Did GM misname its LT engines?

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Brandan Gillogly

The launch of the Cadillac Escalade-V has revealed a small, totally inconsequential, yet obvious flaw with GM’s LT family of engines: their names.

Cadillac

Under the hood of each 2023 Escalade-V is a hand-built, supercharged, 6.2-liter LT4 V-8 that produces 682 hp, making it the most powerful Cadillac production vehicle ever. What’s unusual is that the Escalade’s engine is different from that of any previous LT4-equipped vehicle, such as the Cadillac CT5-V Blackwing, Camaro ZL1, or C7 Z06 Corvette. In each of those cars, the supercharger nestled between the cylinder heads displaces 1.7 liters per revolution of its rotors. In the Escalade-V, the supercharger displaces 2.65 liters per revolution. That’s a major change. In fact, the Escalade-V’s LT4 uses the same supercharger, charger cooler, and intake manifold as Chevy used on the C7 Corvette ZR1’s engine; but the Cadillac SUV does without the additional port injectors that the Corvette’s LT4 required to keep up with airflow. The Escalade’s engine bay and tall radiator required engineers to make some compromises in intake routing, which is why the truck required a larger supercharger in the first place.

So why does an engine with a totally different supercharger and intake manifold not get its own designation? We asked Cadillac engineers exactly that while we were on the Escalade-V’s launch event in Phoenix, Arizona. Cadillac engineers admit to referring to the Escalade’s 682-hp engine as an “LT4-plus” or an “LT4.5,” which is appropriate as it’s really a hybrid of the LT4 and the LT5. However, they couldn’t quite say what seemed like the obvious answer.

Nobody at Cadillac wanted to admit it, but the existing engine naming boxes them in. Of course, as we mentioned, terminology is totally independent of capability, as the small-block naming scheme didn’t hamper the Escalade-V engineers from building a powerplant that can haul the full-size SUV around with ease, but it appears as if GM never envisioned such an amalgam of parts when it christened the ZR1’s powerplant “LT5.”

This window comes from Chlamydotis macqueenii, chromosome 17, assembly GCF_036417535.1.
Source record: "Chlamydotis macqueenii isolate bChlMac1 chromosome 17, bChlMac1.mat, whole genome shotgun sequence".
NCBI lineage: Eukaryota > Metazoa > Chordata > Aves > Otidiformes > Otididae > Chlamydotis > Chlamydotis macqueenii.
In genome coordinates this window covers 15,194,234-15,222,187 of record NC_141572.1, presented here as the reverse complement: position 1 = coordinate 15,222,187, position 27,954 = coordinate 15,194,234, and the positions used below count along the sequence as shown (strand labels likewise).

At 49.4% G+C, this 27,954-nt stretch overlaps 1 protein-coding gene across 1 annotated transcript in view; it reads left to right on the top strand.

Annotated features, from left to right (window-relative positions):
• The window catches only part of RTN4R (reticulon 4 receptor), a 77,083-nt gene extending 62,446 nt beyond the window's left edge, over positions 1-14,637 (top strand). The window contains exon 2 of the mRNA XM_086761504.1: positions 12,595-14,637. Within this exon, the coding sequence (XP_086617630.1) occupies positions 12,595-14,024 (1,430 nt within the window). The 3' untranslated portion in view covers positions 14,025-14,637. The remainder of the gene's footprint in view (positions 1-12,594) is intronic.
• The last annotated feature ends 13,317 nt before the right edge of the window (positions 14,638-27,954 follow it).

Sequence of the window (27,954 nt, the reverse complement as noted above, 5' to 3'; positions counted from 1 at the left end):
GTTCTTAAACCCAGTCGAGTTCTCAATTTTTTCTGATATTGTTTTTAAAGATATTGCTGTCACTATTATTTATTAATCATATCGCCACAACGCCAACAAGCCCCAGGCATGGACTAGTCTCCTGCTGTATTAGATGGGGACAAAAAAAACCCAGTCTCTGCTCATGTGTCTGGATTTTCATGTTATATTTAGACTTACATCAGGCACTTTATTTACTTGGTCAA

Corvette Z06 LT6 engine rear
Chevrolet

The DOHC, 5.5-liter naturally-aspirated LT6 powerplant for the upcoming C8 Z06 has a doubly strange name. First of all, isn’t really an LT, as enthusiasts have come to accept it; the engine shares nothing besides the bore spacing with its pushrod brethren. There’s precedent for that odd naming, however, since the C4 Corvette ZR-1’s DOHC V-8 was named LT5 and it was also a completely different design than a contemporary pushrod small-block.

With the benefit of hindsight, here’s one way to rename just a few engines in the LT lineup. The high-powered LT6 V-8 built for the Z06 Corvette could have easily been called the LT7. After all, the LS7—all 7.0 liters of it—was the naturally aspirated engine for the C6 Z06.

Anthony Ross Tyler - Photography 2016

The LT5 as we know it could have been (and perhaps should be) named LT9, since it was the successor to the C6 ZR1’s LS9. The LT4 could be named LTA after its Gen IV counterpart, the LSA, which used a smaller supercharger than the LS9 did. That structure leaves plenty of room in the LTX naming scheme for our Escalade-V powerplant to get a unique alphanumeric, like LT8.

While we’re speculating, our nomenclature leaves plenty of vacancies in the LT engine lineup. We wouldn’t have to think too hard to come up with a few nice pushrod parts-bin combinations, either—the HD trucks have a 6.6-liter rotating assembly that would do nicely in an aluminum block.

What LT engine combinations would you hope to see, if you were calling the shots?

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